Hypercholesterolemia protects against ventricular fibrillation in patients with myocardial infarction. We hypothesize that hypercholesterolemia protects against ischemia-induced reentrant arrhythmias because of altered ion channel function.Methods and Results—
ECGs were measured in low-density lipoprotein receptor knockout (LDLr−/−), apolipoprotein A1 knockout (ApoA1−/−), and wild-type (WT) mice. Action potentials, calcium handling, and ion currents were recorded in ventricular myocytes. Gene expression was determined by quantitative polymerase chain reaction and Western blot. In isolated perfused hearts, regional ischemia was induced and arrhythmia inducibility was tested. Serum low-density lipoprotein (LDL) cholesterol was higher in LDLr−/− mice than in WT mice (2.6 versus 0.4 mmol/L), and high-density lipoprotein cholesterol was significantly lower in ApoA1−/− mice than in WT mice (0.3 versus 1.8 mmol/L). LDLr−/− and ApoA1−/− myocytes contained more cholesterol than WT (34.4±2.8 and 36.5±2.4 versus 25.5±0.4 μmol/g protein). The major potassium currents were not different in LDLr−/− and ApoA1−/− compared with WT mice. The L-type calcium current (ICa), however, was larger in LDLr−/− and ApoA1−/− than in WT (12.1±0.7 and 12.8±0.8 versus 9.4±1.1 pA/pF). Calcium transient amplitude and fractional sarcoplasmic reticulum calcium release were larger and action potential and QTc duration longer in LDLr−/− and ApoA1−/− than in WT mice (action potential duration at 90% of repolarization: 102±4 and 106±3 versus 84±3.1 ms; QTc: 50.9±1.3 and 52.8±0.8 versus 43.5±1.2 ms). During ischemia, ventricular tachycardia/ventricular fibrillation inducibility was larger in WT than in LDLr−/− and ApoA1−/− hearts. Expression of sodium channel and Ca-handling genes were not significantly different between groups.Conclusions—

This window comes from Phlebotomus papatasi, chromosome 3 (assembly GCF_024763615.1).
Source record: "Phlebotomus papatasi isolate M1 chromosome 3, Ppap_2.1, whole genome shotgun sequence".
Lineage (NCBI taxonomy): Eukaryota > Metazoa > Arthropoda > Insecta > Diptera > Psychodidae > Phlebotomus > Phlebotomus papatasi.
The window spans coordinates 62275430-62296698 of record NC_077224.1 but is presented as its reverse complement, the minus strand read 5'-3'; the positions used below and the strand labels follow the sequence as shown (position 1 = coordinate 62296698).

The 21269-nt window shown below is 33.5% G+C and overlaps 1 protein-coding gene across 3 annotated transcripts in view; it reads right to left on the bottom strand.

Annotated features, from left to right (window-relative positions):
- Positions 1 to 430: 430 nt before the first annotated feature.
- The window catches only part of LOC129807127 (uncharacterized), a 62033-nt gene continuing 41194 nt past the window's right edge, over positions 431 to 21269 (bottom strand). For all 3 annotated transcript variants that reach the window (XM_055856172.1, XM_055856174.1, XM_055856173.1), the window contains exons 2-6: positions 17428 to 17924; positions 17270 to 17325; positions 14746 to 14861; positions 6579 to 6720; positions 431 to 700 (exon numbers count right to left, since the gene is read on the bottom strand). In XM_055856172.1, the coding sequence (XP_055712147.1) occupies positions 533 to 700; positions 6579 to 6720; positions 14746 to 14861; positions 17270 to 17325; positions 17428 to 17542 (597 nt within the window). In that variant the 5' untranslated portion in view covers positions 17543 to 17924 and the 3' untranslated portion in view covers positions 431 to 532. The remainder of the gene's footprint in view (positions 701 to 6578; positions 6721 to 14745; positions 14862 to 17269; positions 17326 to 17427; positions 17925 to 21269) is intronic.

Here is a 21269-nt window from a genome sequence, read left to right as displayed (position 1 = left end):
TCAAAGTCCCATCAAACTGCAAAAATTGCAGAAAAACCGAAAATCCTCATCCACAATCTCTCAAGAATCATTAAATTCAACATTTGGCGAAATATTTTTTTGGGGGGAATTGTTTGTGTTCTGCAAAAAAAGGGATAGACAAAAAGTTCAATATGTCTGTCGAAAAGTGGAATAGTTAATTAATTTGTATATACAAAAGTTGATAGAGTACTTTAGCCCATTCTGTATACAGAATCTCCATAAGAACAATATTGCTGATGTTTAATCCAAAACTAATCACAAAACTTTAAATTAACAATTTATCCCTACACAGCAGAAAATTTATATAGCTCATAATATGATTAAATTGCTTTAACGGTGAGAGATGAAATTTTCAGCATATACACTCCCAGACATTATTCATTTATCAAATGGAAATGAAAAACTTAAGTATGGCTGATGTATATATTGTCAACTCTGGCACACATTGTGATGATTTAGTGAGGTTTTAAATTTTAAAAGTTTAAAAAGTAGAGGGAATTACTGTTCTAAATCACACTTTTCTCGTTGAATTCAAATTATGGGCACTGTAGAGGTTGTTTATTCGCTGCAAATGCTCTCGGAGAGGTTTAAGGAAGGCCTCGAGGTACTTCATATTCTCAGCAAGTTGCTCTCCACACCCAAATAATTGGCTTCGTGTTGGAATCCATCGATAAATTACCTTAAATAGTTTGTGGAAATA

Dyscholesterolemia is associated with action potential prolongation because of increased ICa and reduces occurrence of reentrant arrhythmias during ischemia.